Two programming questions--

Discussion in 'Trading Software' started by bungrider, Jul 15, 2003.

  1. If someone could answer, I'd be grateful--

    1)what is the diff between C++ and C#?? (Not looking for complicated answer -- just have no idea what diff is and want to know which is better to learn)

    2)can you code a password into a visual basic program to make it secure? say i have a window pop up when the program is launched that asks for a password which is hard-wired into the code and thus compiled -- the program won't go any further until that password is entered -- it'll shut down if the wrong password is entered -- is that pretty secure? or can someone with a debugger like softice still run the program?

    thanks in advance,
  2. I will let others answer the C++ vs C# question. As for the hardcoded password, it would be relatively easy to find if you just have it in the code in clear text. If you go the hardcoded route, encrypt the password, then enter the encrypted password into the code, then whenever you need to compare, encrypt the password that the user entered and compare that to the encrypted password in the code.
  3. 1. Elimination of pointers
    2. Garbage collection (eliminate those nasty memory leaks)
    3. Object-oriented framework (all classes derived in object hierarchy)

    Think of C# as a Java-nated C++.
  4. Thanks, Jerry. Is the encryption available in most VB development packages? (I'm a newbie so I'm using the MS VB 6.0 working model edition that came with my VB book :D )

    Thanks, PTR -- being a newbie, I'm wondering if you mean being java-nated is good or bad? Sounds like you're implying that C# is an improved version of C++, yes? If so, would it be better for me to go ahead with C# and skip C++?

    And how do you say "C#"? Is it 'C number' or 'C pound'?? :confused:

    Thanks again,
  5. monkey


    c-sharp. like in music.
  6. bungrider, pretty much any encryption would work. The point is mainly to make it so that its not obvious when you look at the EXE file with a hex editor where the password may be. We do that for any sensitive strings that we have in our software.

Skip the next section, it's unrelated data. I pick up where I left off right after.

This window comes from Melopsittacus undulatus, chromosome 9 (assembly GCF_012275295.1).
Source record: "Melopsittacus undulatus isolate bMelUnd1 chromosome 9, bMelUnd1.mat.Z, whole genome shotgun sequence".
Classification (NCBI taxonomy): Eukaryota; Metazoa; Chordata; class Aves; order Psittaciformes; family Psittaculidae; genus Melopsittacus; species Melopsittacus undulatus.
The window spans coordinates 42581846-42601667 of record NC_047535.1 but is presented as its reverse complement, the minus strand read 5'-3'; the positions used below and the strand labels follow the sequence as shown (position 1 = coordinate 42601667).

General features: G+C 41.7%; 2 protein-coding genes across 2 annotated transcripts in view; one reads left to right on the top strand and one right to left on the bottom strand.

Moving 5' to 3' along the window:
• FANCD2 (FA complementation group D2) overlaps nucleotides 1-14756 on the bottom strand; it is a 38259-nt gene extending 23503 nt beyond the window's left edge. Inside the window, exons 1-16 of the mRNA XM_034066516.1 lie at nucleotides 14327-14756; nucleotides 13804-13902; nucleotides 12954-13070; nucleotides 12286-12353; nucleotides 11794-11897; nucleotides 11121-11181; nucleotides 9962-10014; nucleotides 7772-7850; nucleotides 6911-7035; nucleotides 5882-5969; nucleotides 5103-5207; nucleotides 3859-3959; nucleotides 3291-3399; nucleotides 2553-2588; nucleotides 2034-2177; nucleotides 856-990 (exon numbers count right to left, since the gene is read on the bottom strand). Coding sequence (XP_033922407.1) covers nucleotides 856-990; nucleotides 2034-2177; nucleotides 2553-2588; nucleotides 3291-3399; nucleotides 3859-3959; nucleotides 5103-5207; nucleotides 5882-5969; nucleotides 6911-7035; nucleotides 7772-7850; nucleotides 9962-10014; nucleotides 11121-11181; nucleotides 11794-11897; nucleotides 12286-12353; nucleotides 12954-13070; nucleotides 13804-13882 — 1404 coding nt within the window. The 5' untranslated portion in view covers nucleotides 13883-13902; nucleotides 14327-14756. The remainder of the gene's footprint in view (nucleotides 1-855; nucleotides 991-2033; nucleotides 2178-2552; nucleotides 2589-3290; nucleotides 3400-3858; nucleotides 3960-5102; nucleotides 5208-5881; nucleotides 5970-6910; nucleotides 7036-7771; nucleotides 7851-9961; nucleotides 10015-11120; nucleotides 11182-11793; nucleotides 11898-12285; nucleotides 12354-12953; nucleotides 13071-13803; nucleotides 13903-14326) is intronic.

7. bungrider - don' t take this the wrong way, but based on your questions about using a password in VB, it's probably not a good idea just yet to jump into C++ or C#. Neither are especially easy for someone new to programming (and C# needs the .NET development environment - sounds like you've got the 6.0 IDE).

    You might try pulling up a chair at Barnes & Noble or Borders and plow through a couple good books on VB first before diving in head first.

    Also, VB6 is being phased out in lieu of VB.NET - so keep that in mind (there are also a lot of differences between VB6 and VB.NET - so if you can start out with VB.NET, it'll probably be easier than unlearning old VB6 habits when you try to transition).

    C++ is a whole different animal from the VB environment. Lots of very bad C++ code out there - a lot from old C programmers that didn't make the transition well, so if you delve into it be sure what you're looking at.

    C# is different still - but if you have access to it and want to jump from VB to C, go directly to C#, do not pass C++, do not collect $200.

    Good luck.
  8. CalTrader

    CalTrader Guest

    If the password is embedded in the program, a dedicated intruder will disassemble the code, trace it, and extract any decryption/encrption if it is contained within the code. If you want a truly secure solution then this will not work - although it will deter casual intruders.

    C language is still around and works well in the hands of a skilled practitioner: C++ is better mainly because it allows inheritance which allows you to potentially reuse code. Caution: few people have enough experience to design good c++ infrastructures.

    VB6.x works very well on windows systems and you still have about 2 years of support for this: Vb.NET and C# are microsoft's replacement for VB6.x and C++: C# is meant to be a java alternative for windows systems - MS cant use java due to lawsuit issues.

    So, choose depending upon your design goal and your existing knowledge. VB6 works just fine so if your needs are modest you can use it: it wont really work for a commercial product due to lifecycle and programmer acceptance issues ....
  9. lhclin

    lhclin TickQuest

    The problem with C++ is not the
    language itself but Microsoft's framework.
    Visual C++ is mess.

    You will almost for certain get your
    job done faster with any other
    language/compiler. If you have to
    use C++, use Borland's C++ Builder.
    #10     Jul 15, 2003